Core inflation, as measured by the “Consumer Price Index for All Urban Consumers: All Items Less Food & Energy” is an aggregate of prices paid by urban consumers for a typical basket of goods, that does not include food and energy. Core CPI is widely used by economists because food and energy typically have very volatile prices.

Headline measures of economic activity such as price trends or gross domestic product include all economic activity and are often referred to as nominal measures. Real measures of economic activity are adjusted for inflation, in some cases by excluding more volatile prices for things like food and fuel.

Basis points (bps) are measurements used in discussions of interest rates and other percentages in finance. One basis point is equal to 1/100th of 1%, or 0.01%.

Defensive stocks provide consistent dividends and stable earnings regardless whether the overall stock market is rising or falling. Companies with shares considered to be defensive tend to have a constant demand for their products or services and thus their operations are more stable during different phases of the business cycle.

Growth at a reasonable price (GARP) is a stock investment strategy that seeks to combine tenets of both growth and value investing in the evaluation and selection of individual stocks. GARP investors look for companies with consistent earnings growth above broad market levels but try to avoid companies with very high valuations. By trying to avoid the extremes of either growth or value investing, GARP investors often end up focusing on growth-oriented stocks with relatively low price-to-earnings multiples in normal market conditions.

Investment-grade refers to fixed-income securities rated BBB or better by Standard & Poor’s or Baa or better by Moody’s.

High-yield bonds have credit ratings below BBB- from Standard & Poor’s or below Baa3 from Moody’s. High-yield bonds pay higher interest rates because they have lower credit ratings than investment-grade bonds.

Tail risk describes a form of portfolio risk associated with the increased possibility that an investment will move more than three standard deviations from the mean in a normal distribution. Left tail risks refer to unusually large losses. Right tail risks refer to unusually large gains.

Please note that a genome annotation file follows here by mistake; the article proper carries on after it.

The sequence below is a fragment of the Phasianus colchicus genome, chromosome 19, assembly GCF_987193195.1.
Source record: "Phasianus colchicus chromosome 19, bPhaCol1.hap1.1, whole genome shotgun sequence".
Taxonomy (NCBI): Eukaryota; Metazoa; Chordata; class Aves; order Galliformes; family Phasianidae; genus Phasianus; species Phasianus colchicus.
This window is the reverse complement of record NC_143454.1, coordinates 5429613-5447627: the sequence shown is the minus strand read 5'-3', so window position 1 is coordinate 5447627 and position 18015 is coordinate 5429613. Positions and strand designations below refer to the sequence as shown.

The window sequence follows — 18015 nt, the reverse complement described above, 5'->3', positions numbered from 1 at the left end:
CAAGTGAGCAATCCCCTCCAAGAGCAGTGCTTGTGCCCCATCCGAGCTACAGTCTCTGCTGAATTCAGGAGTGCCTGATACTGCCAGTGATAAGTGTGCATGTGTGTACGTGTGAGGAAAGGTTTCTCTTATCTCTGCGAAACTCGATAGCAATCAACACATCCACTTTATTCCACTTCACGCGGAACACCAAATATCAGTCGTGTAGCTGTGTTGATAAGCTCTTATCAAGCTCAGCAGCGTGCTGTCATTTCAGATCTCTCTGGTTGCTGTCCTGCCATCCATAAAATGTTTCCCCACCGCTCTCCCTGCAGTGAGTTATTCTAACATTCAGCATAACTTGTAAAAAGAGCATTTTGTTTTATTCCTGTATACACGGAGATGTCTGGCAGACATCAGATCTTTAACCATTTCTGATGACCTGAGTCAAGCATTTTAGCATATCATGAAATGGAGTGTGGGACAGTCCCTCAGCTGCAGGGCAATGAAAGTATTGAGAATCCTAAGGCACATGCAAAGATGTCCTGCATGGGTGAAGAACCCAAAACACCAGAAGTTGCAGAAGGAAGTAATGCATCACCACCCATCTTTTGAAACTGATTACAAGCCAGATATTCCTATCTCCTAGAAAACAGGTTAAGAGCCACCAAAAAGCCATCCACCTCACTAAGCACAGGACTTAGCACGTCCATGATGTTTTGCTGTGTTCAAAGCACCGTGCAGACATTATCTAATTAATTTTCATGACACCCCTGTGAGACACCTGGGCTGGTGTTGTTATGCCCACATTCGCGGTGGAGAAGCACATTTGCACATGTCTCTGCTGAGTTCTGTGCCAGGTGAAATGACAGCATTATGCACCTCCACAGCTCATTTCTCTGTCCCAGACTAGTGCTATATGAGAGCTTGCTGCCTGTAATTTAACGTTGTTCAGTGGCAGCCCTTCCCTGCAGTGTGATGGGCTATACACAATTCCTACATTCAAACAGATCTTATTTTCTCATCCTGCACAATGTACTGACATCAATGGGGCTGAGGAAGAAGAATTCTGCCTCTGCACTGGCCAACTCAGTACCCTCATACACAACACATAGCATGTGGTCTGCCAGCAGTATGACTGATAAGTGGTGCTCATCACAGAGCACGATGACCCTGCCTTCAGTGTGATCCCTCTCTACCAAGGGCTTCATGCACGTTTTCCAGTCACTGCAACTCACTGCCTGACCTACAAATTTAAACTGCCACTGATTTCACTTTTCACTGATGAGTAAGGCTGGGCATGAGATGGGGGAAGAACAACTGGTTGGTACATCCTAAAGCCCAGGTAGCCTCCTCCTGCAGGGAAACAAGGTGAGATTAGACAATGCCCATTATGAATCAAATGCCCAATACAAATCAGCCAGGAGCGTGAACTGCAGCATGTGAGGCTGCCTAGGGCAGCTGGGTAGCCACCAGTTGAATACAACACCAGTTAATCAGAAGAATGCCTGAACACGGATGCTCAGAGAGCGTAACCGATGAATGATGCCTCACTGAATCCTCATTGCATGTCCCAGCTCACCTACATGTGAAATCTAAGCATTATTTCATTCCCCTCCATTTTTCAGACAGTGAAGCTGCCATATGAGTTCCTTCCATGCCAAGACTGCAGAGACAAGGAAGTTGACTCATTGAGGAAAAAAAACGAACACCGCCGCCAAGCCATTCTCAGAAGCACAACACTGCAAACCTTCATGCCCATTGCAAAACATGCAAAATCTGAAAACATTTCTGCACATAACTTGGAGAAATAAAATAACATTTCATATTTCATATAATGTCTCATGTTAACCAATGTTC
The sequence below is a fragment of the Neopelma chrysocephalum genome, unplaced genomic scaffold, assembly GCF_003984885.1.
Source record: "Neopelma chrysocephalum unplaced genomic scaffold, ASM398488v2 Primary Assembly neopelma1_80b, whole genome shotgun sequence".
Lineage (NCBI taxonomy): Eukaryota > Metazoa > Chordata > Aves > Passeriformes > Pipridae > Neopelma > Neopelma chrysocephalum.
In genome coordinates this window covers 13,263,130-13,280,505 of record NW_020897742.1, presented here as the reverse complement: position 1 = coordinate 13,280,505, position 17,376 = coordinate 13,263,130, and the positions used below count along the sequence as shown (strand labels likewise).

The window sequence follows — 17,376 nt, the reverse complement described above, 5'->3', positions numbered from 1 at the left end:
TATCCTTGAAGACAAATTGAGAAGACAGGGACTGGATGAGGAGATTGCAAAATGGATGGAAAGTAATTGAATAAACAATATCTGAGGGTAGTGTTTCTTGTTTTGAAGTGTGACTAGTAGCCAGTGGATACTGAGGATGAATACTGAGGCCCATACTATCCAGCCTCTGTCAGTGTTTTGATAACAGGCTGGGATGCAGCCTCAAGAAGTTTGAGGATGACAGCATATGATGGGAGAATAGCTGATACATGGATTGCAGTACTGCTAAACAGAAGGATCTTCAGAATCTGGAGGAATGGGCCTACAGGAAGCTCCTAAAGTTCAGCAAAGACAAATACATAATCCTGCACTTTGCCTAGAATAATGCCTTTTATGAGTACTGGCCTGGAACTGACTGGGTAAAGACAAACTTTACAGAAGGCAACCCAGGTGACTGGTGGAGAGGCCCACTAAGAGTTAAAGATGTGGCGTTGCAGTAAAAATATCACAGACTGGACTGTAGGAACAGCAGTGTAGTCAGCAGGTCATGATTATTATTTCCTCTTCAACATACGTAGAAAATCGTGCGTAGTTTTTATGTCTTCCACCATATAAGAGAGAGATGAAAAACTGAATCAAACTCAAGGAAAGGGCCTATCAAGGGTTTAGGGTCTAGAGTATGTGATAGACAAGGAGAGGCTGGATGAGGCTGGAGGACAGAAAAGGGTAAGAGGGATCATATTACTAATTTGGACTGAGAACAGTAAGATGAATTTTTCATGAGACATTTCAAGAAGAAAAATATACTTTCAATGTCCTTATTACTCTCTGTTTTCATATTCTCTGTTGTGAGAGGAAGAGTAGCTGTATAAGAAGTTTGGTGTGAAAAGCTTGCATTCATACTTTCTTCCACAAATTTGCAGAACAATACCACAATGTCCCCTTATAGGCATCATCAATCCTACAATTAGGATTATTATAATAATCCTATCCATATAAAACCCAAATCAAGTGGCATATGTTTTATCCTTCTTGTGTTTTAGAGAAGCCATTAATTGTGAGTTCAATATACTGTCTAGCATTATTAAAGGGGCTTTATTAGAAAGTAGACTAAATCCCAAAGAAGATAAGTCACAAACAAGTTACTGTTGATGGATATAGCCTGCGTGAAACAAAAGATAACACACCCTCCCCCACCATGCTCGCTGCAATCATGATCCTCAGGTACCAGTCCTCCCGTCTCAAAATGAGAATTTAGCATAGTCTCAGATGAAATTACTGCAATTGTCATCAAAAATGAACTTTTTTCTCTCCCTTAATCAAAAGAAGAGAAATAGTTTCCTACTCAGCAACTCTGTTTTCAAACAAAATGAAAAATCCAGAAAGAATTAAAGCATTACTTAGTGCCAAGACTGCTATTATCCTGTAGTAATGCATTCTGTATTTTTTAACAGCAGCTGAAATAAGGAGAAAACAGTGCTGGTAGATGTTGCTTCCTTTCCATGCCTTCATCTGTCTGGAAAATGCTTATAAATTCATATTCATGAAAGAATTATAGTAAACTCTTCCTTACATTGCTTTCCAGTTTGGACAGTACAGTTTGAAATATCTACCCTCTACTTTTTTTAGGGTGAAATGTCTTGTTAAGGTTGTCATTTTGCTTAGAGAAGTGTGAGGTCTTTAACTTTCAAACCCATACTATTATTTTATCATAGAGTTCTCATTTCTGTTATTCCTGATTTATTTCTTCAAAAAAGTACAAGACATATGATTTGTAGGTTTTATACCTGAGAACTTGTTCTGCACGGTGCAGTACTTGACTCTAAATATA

A consensus estimate is a forecast of a public company’s projected earnings based on the combined estimates of all equity analysts that cover the stock.

The price to earnings ratio (P/E) measures a company’s current share price relative to its per-share earnings.

A multiple, sometimes referred as the price multiple or earnings multiple, is a measure of a company’s value based on the ratio of its current share price to its earnings per share. This ratio is known as the price-to-earnings ratio, or P/E.

De-rating is a term used to describe what happens as investors become less willing to pay for a company’s shares of stock and its future earnings, often because a metric such as the price-to-earnings ratio (P/E) has gone down or contracted, suggesting that the company faces the prospect of lower earnings in the future.

The Purchasing Managers’ Index (PMI) measures the prevailing direction of economic trends in the manufacturing sector. It is created by the Institute for Supply Management (ISM), and consists of an index summarizing whether market conditions as reported in a monthly survey of supply chain managers are expanding, staying the same, or contracting.

Earnings before interest and taxes (EBIT), also known as operating earnings, operating profit, or profit before interest and taxes, can be calculated as revenue minus expenses excluding taxes and interest.

The National Federation of Independent Business’s Small Business Optimism Index surveys small and independent business owners on 10 equally weighted and seasonally adjusted variables, including their hiring, investment, and inventory plans, as well as on their economic expectations, assessment of the state of the economy, labor market, credit conditions, and earnings trends. The monthly change of each variable contributes proportionally to the overall monthly change in the index.